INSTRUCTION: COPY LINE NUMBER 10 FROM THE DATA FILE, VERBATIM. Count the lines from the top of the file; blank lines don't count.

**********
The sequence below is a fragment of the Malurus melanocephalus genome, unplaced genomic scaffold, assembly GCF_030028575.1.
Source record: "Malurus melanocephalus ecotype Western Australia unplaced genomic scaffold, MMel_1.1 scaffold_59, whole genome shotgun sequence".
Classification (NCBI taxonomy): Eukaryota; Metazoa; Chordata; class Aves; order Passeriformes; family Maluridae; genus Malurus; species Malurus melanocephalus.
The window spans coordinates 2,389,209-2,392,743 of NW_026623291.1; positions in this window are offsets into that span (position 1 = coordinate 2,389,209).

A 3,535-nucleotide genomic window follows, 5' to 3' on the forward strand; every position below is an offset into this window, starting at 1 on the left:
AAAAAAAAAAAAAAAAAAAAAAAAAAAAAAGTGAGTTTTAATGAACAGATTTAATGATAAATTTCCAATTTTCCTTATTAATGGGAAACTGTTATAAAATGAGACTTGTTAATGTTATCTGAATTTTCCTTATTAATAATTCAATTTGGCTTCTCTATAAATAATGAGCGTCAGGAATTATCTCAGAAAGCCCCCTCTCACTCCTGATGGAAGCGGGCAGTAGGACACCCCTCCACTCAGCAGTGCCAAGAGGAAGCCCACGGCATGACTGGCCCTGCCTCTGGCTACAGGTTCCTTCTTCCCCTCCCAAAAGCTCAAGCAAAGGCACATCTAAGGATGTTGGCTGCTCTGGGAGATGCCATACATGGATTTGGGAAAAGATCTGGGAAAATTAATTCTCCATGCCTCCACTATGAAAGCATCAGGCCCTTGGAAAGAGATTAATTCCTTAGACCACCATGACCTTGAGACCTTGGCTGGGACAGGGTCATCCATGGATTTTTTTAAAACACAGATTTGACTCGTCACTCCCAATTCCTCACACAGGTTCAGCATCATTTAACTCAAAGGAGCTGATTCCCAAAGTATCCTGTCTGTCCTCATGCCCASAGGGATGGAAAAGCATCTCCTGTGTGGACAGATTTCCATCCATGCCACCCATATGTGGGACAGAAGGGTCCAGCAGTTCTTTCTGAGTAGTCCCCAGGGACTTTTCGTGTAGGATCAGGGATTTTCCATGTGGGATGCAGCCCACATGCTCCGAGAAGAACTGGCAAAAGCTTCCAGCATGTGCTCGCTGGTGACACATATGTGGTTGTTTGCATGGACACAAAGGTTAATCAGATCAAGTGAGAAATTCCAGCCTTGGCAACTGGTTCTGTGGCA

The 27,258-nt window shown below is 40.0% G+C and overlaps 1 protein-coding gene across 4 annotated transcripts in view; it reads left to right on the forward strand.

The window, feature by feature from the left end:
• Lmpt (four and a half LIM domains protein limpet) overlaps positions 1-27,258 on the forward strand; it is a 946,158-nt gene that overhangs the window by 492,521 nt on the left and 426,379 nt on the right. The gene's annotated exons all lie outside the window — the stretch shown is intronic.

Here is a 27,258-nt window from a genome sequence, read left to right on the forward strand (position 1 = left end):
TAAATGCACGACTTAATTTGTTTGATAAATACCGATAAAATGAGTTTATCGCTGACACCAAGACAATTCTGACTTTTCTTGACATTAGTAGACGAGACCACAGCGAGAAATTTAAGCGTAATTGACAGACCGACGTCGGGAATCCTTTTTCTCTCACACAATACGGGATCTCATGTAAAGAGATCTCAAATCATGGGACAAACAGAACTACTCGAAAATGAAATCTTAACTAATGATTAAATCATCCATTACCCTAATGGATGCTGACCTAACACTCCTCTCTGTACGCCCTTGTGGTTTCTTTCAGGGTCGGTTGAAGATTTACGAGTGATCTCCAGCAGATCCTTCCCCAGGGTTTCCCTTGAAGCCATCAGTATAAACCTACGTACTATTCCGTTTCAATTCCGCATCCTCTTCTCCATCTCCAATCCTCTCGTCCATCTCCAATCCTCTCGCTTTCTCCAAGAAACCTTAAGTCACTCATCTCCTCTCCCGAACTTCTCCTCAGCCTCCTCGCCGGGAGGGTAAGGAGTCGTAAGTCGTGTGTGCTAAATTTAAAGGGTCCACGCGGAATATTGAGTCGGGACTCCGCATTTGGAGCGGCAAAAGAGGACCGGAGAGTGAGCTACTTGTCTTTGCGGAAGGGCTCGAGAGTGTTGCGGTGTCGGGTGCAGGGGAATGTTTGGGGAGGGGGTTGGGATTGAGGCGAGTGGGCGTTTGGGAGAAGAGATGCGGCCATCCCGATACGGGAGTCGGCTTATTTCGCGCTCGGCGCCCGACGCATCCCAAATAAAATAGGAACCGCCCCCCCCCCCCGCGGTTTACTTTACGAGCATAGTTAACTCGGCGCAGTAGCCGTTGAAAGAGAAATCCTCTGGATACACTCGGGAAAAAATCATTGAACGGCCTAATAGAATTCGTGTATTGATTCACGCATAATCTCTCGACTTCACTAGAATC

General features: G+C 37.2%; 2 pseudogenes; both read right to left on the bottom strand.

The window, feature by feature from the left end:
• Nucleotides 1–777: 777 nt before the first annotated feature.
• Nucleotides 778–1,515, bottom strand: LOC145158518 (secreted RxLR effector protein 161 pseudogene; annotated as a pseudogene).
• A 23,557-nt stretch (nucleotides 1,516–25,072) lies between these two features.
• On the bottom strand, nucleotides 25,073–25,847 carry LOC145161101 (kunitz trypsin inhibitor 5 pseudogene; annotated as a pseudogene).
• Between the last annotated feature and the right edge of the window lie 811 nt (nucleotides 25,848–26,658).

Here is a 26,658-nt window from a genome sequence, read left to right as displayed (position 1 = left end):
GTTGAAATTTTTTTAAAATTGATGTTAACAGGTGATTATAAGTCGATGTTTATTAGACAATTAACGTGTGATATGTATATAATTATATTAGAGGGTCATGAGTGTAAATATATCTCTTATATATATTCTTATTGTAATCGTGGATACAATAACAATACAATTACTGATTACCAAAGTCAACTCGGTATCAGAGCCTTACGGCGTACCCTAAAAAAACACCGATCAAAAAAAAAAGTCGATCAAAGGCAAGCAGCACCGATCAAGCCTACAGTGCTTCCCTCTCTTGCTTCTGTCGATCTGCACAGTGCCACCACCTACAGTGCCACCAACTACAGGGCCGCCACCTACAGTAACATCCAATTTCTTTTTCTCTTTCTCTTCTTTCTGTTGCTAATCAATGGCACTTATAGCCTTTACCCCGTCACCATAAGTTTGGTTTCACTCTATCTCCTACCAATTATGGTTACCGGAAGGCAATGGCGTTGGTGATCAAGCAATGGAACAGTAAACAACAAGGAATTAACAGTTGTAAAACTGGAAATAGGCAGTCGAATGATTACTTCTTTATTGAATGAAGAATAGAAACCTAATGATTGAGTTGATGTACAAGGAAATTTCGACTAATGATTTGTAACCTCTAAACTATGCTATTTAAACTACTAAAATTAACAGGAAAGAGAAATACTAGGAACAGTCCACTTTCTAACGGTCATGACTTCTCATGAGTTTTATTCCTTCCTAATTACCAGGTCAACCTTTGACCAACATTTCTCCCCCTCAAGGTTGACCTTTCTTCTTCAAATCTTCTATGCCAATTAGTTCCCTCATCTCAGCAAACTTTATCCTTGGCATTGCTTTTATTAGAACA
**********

Here is a 27,258-nt window from a genome sequence, read left to right on the forward strand (position 1 = left end):